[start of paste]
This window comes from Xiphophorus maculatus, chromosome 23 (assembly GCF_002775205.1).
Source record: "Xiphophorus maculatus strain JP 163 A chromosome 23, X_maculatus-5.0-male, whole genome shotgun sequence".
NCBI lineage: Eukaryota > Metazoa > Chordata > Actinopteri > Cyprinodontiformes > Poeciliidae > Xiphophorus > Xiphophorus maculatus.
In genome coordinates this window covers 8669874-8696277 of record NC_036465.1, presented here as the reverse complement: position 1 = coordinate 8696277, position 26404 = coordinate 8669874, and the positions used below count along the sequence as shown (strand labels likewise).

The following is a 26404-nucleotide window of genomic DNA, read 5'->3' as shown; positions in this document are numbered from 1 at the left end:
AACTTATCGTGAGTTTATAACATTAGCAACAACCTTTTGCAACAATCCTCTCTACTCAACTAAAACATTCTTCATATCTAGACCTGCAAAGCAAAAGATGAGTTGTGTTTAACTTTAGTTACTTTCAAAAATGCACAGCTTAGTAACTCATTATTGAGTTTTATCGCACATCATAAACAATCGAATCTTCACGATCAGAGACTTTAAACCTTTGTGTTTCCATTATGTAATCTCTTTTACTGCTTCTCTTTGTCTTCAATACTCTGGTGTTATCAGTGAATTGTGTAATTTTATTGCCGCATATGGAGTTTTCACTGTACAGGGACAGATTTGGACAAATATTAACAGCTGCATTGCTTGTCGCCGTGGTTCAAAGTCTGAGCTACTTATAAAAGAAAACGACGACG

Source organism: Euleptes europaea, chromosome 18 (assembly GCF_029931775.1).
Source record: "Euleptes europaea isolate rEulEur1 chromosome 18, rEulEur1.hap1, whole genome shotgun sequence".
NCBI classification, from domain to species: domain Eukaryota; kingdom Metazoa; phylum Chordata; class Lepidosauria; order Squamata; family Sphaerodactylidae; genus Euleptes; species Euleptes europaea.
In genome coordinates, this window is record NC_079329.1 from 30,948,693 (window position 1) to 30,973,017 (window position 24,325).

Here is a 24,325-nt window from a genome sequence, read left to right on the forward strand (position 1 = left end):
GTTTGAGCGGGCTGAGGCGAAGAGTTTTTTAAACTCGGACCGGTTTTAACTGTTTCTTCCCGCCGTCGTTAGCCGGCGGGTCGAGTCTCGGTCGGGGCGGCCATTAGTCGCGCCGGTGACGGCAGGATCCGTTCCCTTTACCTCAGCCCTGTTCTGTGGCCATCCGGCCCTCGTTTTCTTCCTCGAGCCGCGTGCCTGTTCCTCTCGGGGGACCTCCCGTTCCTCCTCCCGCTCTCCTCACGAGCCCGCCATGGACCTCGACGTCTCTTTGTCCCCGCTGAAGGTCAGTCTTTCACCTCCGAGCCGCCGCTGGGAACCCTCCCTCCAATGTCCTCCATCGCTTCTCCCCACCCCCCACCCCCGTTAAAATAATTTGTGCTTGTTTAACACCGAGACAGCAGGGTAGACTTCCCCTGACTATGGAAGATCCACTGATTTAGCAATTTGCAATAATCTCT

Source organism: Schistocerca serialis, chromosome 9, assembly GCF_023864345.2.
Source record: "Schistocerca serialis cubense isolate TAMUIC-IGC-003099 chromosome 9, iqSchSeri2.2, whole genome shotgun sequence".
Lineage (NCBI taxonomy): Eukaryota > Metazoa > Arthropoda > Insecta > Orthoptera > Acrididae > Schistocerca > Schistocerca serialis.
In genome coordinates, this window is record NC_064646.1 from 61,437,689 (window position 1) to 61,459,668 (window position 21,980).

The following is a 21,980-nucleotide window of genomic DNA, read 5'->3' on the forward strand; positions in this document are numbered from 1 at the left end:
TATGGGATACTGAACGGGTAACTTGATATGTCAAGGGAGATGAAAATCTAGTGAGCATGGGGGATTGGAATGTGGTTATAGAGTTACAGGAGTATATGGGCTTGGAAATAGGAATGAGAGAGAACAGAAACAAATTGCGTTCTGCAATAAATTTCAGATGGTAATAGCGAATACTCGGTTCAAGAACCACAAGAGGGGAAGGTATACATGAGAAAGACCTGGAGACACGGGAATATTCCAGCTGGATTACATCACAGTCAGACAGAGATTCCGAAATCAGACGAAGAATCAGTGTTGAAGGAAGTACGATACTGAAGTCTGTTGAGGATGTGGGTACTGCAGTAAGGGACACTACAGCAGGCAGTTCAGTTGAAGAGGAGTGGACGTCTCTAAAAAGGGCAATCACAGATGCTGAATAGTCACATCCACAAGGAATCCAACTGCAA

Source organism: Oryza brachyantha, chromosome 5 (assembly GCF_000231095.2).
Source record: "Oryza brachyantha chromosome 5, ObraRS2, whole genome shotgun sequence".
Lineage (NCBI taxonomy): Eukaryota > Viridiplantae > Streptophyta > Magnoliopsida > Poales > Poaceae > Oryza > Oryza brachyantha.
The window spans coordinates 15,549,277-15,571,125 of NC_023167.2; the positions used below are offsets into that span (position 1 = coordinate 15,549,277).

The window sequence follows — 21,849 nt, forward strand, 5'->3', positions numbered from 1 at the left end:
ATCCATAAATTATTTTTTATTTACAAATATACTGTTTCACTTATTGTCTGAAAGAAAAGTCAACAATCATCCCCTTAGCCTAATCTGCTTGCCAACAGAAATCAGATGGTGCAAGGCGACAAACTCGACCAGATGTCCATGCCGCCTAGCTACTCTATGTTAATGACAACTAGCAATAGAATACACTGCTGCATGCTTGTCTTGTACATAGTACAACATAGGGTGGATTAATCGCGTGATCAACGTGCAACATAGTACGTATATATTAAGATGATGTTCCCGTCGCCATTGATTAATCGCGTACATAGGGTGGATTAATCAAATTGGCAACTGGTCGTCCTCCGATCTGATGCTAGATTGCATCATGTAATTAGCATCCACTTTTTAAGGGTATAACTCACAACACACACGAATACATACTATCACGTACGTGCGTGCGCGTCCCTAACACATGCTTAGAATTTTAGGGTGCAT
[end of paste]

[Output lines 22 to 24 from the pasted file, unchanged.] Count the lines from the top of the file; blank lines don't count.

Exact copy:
The window spans coordinates 15,549,277-15,571,125 of NC_023167.2; the positions used below are offsets into that span (position 1 = coordinate 15,549,277).

The window sequence follows — 21,849 nt, forward strand, 5'->3', positions numbered from 1 at the left end:
ATCCATAAATTATTTTTTATTTACAAATATACTGTTTCACTTATTGTCTGAAAGAAAAGTCAACAATCATCCCCTTAGCCTAATCTGCTTGCCAACAGAAATCAGATGGTGCAAGGCGACAAACTCGACCAGATGTCCATGCCGCCTAGCTACTCTATGTTAATGACAACTAGCAATAGAATACACTGCTGCATGCTTGTCTTGTACATAGTACAACATAGGGTGGATTAATCGCGTGATCAACGTGCAACATAGTACGTATATATTAAGATGATGTTCCCGTCGCCATTGATTAATCGCGTACATAGGGTGGATTAATCAAATTGGCAACTGGTCGTCCTCCGATCTGATGCTAGATTGCATCATGTAATTAGCATCCACTTTTTAAGGGTATAACTCACAACACACACGAATACATACTATCACGTACGTGCGTGCGCGTCCCTAACACATGCTTAGAATTTTAGGGTGCAT